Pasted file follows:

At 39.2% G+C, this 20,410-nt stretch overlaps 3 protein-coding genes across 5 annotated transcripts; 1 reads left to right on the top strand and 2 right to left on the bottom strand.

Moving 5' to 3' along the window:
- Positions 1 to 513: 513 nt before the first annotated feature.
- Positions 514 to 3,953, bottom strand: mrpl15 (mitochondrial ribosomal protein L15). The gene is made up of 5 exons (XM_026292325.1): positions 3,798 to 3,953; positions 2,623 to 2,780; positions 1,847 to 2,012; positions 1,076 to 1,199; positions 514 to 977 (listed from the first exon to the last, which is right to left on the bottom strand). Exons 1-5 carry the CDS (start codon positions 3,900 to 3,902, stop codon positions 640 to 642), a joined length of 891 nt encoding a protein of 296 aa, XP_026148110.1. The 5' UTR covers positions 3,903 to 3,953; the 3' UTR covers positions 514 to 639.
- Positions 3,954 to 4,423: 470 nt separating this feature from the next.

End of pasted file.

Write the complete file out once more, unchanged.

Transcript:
At 39.2% G+C, this 20,410-nt stretch overlaps 3 protein-coding genes across 5 annotated transcripts; 1 reads left to right on the top strand and 2 right to left on the bottom strand.

Moving 5' to 3' along the window:
- Positions 1 to 513: 513 nt before the first annotated feature.
- Positions 514 to 3,953, bottom strand: mrpl15 (mitochondrial ribosomal protein L15). The gene is made up of 5 exons (XM_026292325.1): positions 3,798 to 3,953; positions 2,623 to 2,780; positions 1,847 to 2,012; positions 1,076 to 1,199; positions 514 to 977 (listed from the first exon to the last, which is right to left on the bottom strand). Exons 1-5 carry the CDS (start codon positions 3,900 to 3,902, stop codon positions 640 to 642), a joined length of 891 nt encoding a protein of 296 aa, XP_026148110.1. The 5' UTR covers positions 3,903 to 3,953; the 3' UTR covers positions 514 to 639.
- Positions 3,954 to 4,423: 470 nt separating this feature from the next.